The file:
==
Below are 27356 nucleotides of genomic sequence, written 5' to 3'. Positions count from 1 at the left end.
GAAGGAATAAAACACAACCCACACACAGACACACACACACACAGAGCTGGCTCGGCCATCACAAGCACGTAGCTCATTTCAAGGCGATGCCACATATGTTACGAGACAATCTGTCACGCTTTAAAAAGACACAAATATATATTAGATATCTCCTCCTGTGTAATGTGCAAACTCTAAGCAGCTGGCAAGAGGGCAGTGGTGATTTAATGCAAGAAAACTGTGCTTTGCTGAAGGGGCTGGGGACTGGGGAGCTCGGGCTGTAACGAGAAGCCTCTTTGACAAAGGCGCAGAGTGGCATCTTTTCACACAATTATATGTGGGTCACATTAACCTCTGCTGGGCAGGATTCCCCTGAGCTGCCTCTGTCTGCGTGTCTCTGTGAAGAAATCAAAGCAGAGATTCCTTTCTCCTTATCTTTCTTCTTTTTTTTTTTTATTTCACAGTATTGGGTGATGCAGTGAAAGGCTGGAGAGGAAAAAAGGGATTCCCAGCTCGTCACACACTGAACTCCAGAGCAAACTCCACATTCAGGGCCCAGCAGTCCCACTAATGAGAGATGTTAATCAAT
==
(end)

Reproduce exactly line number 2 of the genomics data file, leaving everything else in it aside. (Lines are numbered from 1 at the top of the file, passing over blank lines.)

GAAGGAATAAAACACAACCCACACACAGACACACACACACACAGAGCTGGCTCGGCCATCACAAGCACGTAGCTCATTTCAAGGCGATGCCACATATGTTACGAGACAATCTGTCACGCTTTAAAAAGACACAAATATATATTAGATATCTCCTCCTGTGTAATGTGCAAACTCTAAGCAGCTGGCAAGAGGGCAGTGGTGATTTAATGCAAGAAAACTGTGCTTTGCTGAAGGGGCTGGGGACTGGGGAGCTCGGGCTGTAACGAGAAGCCTCTTTGACAAAGGCGCAGAGTGGCATCTTTTCACACAATTATATGTGGGTCACATTAACCTCTGCTGGGCAGGATTCCCCTGAGCTGCCTCTGTCTGCGTGTCTCTGTGAAGAAATCAAAGCAGAGATTCCTTTCTCCTTATCTTTCTTCTTTTTTTTTTTTATTTCACAGTATTGGGTGATGCAGTGAAAGGCTGGAGAGGAAAAAAGGGATTCCCAGCTCGTCACACACTGAACTCCAGAGCAAACTCCACATTCAGGGCCCAGCAGTCCCACTAATGAGAGATGTTAATCAAT